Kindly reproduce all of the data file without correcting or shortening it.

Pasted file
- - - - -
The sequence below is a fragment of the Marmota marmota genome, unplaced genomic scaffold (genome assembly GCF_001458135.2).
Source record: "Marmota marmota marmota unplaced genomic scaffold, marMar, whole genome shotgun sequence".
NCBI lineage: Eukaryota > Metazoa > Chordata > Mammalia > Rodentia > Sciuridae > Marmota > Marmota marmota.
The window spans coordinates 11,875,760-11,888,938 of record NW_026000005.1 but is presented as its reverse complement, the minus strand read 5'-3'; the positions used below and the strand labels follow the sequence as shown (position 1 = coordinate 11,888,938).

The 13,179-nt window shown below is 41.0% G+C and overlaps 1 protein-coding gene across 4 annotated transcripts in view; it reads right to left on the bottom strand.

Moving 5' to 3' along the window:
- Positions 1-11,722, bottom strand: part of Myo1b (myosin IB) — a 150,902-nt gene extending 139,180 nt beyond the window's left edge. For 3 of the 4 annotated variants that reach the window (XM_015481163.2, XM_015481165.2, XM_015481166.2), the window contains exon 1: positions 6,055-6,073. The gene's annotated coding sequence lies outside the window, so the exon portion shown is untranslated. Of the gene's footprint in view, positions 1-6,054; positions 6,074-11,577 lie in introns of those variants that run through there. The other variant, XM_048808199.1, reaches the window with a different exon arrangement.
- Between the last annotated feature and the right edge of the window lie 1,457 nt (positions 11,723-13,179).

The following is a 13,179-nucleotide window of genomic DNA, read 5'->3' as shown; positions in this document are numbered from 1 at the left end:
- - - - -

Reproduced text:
The sequence below is a fragment of the Marmota marmota genome, unplaced genomic scaffold (genome assembly GCF_001458135.2).
Source record: "Marmota marmota marmota unplaced genomic scaffold, marMar, whole genome shotgun sequence".
NCBI lineage: Eukaryota > Metazoa > Chordata > Mammalia > Rodentia > Sciuridae > Marmota > Marmota marmota.
The window spans coordinates 11,875,760-11,888,938 of record NW_026000005.1 but is presented as its reverse complement, the minus strand read 5'-3'; the positions used below and the strand labels follow the sequence as shown (position 1 = coordinate 11,888,938).

The 13,179-nt window shown below is 41.0% G+C and overlaps 1 protein-coding gene across 4 annotated transcripts in view; it reads right to left on the bottom strand.

Moving 5' to 3' along the window:
- Positions 1-11,722, bottom strand: part of Myo1b (myosin IB) — a 150,902-nt gene extending 139,180 nt beyond the window's left edge. For 3 of the 4 annotated variants that reach the window (XM_015481163.2, XM_015481165.2, XM_015481166.2), the window contains exon 1: positions 6,055-6,073. The gene's annotated coding sequence lies outside the window, so the exon portion shown is untranslated. Of the gene's footprint in view, positions 1-6,054; positions 6,074-11,577 lie in introns of those variants that run through there. The other variant, XM_048808199.1, reaches the window with a different exon arrangement.
- Between the last annotated feature and the right edge of the window lie 1,457 nt (positions 11,723-13,179).

The following is a 13,179-nucleotide window of genomic DNA, read 5'->3' as shown; positions in this document are numbered from 1 at the left end: